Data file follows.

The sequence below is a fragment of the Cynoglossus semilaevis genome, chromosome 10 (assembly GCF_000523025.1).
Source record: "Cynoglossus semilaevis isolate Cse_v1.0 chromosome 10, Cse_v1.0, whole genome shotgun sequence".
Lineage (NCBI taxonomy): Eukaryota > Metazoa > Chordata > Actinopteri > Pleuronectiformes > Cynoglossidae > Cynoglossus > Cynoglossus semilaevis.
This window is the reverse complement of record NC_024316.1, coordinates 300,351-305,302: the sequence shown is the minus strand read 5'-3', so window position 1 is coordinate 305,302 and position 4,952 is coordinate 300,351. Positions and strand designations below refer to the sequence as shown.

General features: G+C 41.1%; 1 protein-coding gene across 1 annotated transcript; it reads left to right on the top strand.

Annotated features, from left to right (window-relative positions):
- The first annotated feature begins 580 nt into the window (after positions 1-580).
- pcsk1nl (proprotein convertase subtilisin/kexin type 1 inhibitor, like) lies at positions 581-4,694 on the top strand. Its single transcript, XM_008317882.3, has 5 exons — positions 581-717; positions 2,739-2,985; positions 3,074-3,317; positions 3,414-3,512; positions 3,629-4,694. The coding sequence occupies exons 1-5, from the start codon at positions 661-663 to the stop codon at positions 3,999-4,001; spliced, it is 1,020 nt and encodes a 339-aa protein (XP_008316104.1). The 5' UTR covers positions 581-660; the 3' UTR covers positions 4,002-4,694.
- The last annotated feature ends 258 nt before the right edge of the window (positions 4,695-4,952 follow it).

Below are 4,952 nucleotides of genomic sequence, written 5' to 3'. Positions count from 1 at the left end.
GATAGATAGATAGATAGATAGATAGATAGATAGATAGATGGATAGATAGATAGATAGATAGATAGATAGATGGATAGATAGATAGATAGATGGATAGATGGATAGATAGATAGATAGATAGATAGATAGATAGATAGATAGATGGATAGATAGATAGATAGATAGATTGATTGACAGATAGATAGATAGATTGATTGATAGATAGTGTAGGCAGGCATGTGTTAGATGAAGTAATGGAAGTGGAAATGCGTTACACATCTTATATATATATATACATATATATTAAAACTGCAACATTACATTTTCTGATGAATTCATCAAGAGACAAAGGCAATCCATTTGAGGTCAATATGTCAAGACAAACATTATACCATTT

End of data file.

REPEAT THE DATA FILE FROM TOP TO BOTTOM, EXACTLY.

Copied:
The sequence below is a fragment of the Cynoglossus semilaevis genome, chromosome 10 (assembly GCF_000523025.1).
Source record: "Cynoglossus semilaevis isolate Cse_v1.0 chromosome 10, Cse_v1.0, whole genome shotgun sequence".
Lineage (NCBI taxonomy): Eukaryota > Metazoa > Chordata > Actinopteri > Pleuronectiformes > Cynoglossidae > Cynoglossus > Cynoglossus semilaevis.
This window is the reverse complement of record NC_024316.1, coordinates 300,351-305,302: the sequence shown is the minus strand read 5'-3', so window position 1 is coordinate 305,302 and position 4,952 is coordinate 300,351. Positions and strand designations below refer to the sequence as shown.

General features: G+C 41.1%; 1 protein-coding gene across 1 annotated transcript; it reads left to right on the top strand.

Annotated features, from left to right (window-relative positions):
- The first annotated feature begins 580 nt into the window (after positions 1-580).
- pcsk1nl (proprotein convertase subtilisin/kexin type 1 inhibitor, like) lies at positions 581-4,694 on the top strand. Its single transcript, XM_008317882.3, has 5 exons — positions 581-717; positions 2,739-2,985; positions 3,074-3,317; positions 3,414-3,512; positions 3,629-4,694. The coding sequence occupies exons 1-5, from the start codon at positions 661-663 to the stop codon at positions 3,999-4,001; spliced, it is 1,020 nt and encodes a 339-aa protein (XP_008316104.1). The 5' UTR covers positions 581-660; the 3' UTR covers positions 4,002-4,694.
- The last annotated feature ends 258 nt before the right edge of the window (positions 4,695-4,952 follow it).

Below are 4,952 nucleotides of genomic sequence, written 5' to 3'. Positions count from 1 at the left end.
GATAGATAGATAGATAGATAGATAGATAGATAGATAGATGGATAGATAGATAGATAGATAGATAGATAGATGGATAGATAGATAGATAGATGGATAGATGGATAGATAGATAGATAGATAGATAGATAGATAGATAGATAGATGGATAGATAGATAGATAGATAGATTGATTGACAGATAGATAGATAGATTGATTGATAGATAGTGTAGGCAGGCATGTGTTAGATGAAGTAATGGAAGTGGAAATGCGTTACACATCTTATATATATATATACATATATATTAAAACTGCAACATTACATTTTCTGATGAATTCATCAAGAGACAAAGGCAATCCATTTGAGGTCAATATGTCAAGACAAACATTATACCATTT